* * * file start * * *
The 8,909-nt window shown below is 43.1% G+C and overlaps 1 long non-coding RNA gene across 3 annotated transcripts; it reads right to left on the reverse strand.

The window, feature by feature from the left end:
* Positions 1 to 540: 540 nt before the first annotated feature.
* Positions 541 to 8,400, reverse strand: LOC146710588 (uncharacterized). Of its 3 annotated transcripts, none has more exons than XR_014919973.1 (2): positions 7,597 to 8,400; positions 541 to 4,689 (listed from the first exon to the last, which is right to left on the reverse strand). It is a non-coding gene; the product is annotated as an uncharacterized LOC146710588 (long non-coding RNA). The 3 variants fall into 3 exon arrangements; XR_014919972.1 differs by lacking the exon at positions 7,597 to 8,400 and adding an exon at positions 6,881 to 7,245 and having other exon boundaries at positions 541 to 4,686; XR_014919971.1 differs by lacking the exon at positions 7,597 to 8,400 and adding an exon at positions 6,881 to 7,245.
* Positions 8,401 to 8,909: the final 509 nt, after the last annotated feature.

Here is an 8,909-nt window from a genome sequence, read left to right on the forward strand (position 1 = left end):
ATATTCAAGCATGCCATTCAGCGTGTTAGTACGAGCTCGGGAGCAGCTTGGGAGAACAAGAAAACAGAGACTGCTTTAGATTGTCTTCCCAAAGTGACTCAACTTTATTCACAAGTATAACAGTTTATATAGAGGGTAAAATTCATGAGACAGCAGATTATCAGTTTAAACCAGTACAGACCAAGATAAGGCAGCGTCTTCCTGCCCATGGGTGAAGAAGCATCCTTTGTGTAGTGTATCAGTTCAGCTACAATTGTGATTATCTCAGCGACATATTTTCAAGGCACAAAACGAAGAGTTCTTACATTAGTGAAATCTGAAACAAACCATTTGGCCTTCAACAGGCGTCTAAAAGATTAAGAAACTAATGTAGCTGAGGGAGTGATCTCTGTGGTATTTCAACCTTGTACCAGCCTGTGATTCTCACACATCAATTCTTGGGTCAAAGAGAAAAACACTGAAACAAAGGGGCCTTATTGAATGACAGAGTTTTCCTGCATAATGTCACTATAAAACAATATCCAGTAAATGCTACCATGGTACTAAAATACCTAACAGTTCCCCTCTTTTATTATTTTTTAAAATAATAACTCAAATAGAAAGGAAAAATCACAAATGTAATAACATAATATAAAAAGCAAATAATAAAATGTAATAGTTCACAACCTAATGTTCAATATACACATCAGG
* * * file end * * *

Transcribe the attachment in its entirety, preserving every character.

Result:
The 8,909-nt window shown below is 43.1% G+C and overlaps 1 long non-coding RNA gene across 3 annotated transcripts; it reads right to left on the reverse strand.

The window, feature by feature from the left end:
* Positions 1 to 540: 540 nt before the first annotated feature.
* Positions 541 to 8,400, reverse strand: LOC146710588 (uncharacterized). Of its 3 annotated transcripts, none has more exons than XR_014919973.1 (2): positions 7,597 to 8,400; positions 541 to 4,689 (listed from the first exon to the last, which is right to left on the reverse strand). It is a non-coding gene; the product is annotated as an uncharacterized LOC146710588 (long non-coding RNA). The 3 variants fall into 3 exon arrangements; XR_014919972.1 differs by lacking the exon at positions 7,597 to 8,400 and adding an exon at positions 6,881 to 7,245 and having other exon boundaries at positions 541 to 4,686; XR_014919971.1 differs by lacking the exon at positions 7,597 to 8,400 and adding an exon at positions 6,881 to 7,245.
* Positions 8,401 to 8,909: the final 509 nt, after the last annotated feature.

Here is an 8,909-nt window from a genome sequence, read left to right on the forward strand (position 1 = left end):
ATATTCAAGCATGCCATTCAGCGTGTTAGTACGAGCTCGGGAGCAGCTTGGGAGAACAAGAAAACAGAGACTGCTTTAGATTGTCTTCCCAAAGTGACTCAACTTTATTCACAAGTATAACAGTTTATATAGAGGGTAAAATTCATGAGACAGCAGATTATCAGTTTAAACCAGTACAGACCAAGATAAGGCAGCGTCTTCCTGCCCATGGGTGAAGAAGCATCCTTTGTGTAGTGTATCAGTTCAGCTACAATTGTGATTATCTCAGCGACATATTTTCAAGGCACAAAACGAAGAGTTCTTACATTAGTGAAATCTGAAACAAACCATTTGGCCTTCAACAGGCGTCTAAAAGATTAAGAAACTAATGTAGCTGAGGGAGTGATCTCTGTGGTATTTCAACCTTGTACCAGCCTGTGATTCTCACACATCAATTCTTGGGTCAAAGAGAAAAACACTGAAACAAAGGGGCCTTATTGAATGACAGAGTTTTCCTGCATAATGTCACTATAAAACAATATCCAGTAAATGCTACCATGGTACTAAAATACCTAACAGTTCCCCTCTTTTATTATTTTTTAAAATAATAACTCAAATAGAAAGGAAAAATCACAAATGTAATAACATAATATAAAAAGCAAATAATAAAATGTAATAGTTCACAACCTAATGTTCAATATACACATCAGG